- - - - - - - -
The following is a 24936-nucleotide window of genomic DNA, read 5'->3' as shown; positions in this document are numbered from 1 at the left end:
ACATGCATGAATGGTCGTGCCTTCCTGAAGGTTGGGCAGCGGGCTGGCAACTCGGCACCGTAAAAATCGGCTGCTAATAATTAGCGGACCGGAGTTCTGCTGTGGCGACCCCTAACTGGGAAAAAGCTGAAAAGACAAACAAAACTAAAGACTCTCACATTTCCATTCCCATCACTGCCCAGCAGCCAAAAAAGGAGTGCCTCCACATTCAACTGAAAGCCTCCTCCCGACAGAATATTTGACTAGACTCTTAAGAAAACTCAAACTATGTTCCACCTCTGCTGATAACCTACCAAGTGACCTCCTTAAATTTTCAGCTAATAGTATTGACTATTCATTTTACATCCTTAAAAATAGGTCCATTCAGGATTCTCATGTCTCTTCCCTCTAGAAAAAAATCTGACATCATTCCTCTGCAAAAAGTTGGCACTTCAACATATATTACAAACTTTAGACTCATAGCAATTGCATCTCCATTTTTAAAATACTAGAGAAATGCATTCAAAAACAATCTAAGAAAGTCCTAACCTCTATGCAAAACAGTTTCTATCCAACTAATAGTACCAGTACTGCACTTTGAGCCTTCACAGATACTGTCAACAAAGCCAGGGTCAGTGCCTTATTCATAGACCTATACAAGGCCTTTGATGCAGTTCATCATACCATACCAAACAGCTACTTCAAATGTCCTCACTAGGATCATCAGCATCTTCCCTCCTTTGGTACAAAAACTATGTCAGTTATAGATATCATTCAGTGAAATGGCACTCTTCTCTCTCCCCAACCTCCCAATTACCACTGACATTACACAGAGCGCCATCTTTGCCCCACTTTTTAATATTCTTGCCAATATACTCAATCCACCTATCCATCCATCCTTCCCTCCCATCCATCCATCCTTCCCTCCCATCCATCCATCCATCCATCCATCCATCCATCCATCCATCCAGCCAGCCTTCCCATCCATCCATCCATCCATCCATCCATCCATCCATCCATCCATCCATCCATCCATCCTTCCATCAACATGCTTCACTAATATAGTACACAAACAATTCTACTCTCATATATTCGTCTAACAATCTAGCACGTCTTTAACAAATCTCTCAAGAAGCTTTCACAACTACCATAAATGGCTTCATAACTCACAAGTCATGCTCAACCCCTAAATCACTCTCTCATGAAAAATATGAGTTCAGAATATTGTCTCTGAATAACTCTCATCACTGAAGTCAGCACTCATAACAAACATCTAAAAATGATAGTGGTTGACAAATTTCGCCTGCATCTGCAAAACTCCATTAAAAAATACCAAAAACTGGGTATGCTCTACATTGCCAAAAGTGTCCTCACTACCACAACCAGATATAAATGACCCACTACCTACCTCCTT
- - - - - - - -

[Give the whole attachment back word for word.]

The following is a 24936-nucleotide window of genomic DNA, read 5'->3' as shown; positions in this document are numbered from 1 at the left end:
ACATGCATGAATGGTCGTGCCTTCCTGAAGGTTGGGCAGCGGGCTGGCAACTCGGCACCGTAAAAATCGGCTGCTAATAATTAGCGGACCGGAGTTCTGCTGTGGCGACCCCTAACTGGGAAAAAGCTGAAAAGACAAACAAAACTAAAGACTCTCACATTTCCATTCCCATCACTGCCCAGCAGCCAAAAAAGGAGTGCCTCCACATTCAACTGAAAGCCTCCTCCCGACAGAATATTTGACTAGACTCTTAAGAAAACTCAAACTATGTTCCACCTCTGCTGATAACCTACCAAGTGACCTCCTTAAATTTTCAGCTAATAGTATTGACTATTCATTTTACATCCTTAAAAATAGGTCCATTCAGGATTCTCATGTCTCTTCCCTCTAGAAAAAAATCTGACATCATTCCTCTGCAAAAAGTTGGCACTTCAACATATATTACAAACTTTAGACTCATAGCAATTGCATCTCCATTTTTAAAATACTAGAGAAATGCATTCAAAAACAATCTAAGAAAGTCCTAACCTCTATGCAAAACAGTTTCTATCCAACTAATAGTACCAGTACTGCACTTTGAGCCTTCACAGATACTGTCAACAAAGCCAGGGTCAGTGCCTTATTCATAGACCTATACAAGGCCTTTGATGCAGTTCATCATACCATACCAAACAGCTACTTCAAATGTCCTCACTAGGATCATCAGCATCTTCCCTCCTTTGGTACAAAAACTATGTCAGTTATAGATATCATTCAGTGAAATGGCACTCTTCTCTCTCCCCAACCTCCCAATTACCACTGACATTACACAGAGCGCCATCTTTGCCCCACTTTTTAATATTCTTGCCAATATACTCAATCCACCTATCCATCCATCCTTCCCTCCCATCCATCCATCCTTCCCTCCCATCCATCCATCCATCCATCCATCCATCCATCCATCCATCCAGCCAGCCTTCCCATCCATCCATCCATCCATCCATCCATCCATCCATCCATCCATCCATCCATCCATCCTTCCATCAACATGCTTCACTAATATAGTACACAAACAATTCTACTCTCATATATTCGTCTAACAATCTAGCACGTCTTTAACAAATCTCTCAAGAAGCTTTCACAACTACCATAAATGGCTTCATAACTCACAAGTCATGCTCAACCCCTAAATCACTCTCTCATGAAAAATATGAGTTCAGAATATTGTCTCTGAATAACTCTCATCACTGAAGTCAGCACTCATAACAAACATCTAAAAATGATAGTGGTTGACAAATTTCGCCTGCATCTGCAAAACTCCATTAAAAAATACCAAAAACTGGGTATGCTCTACATTGCCAAAAGTGTCCTCACTACCACAACCAGATATAAATGACCCACTACCTACCTCCTT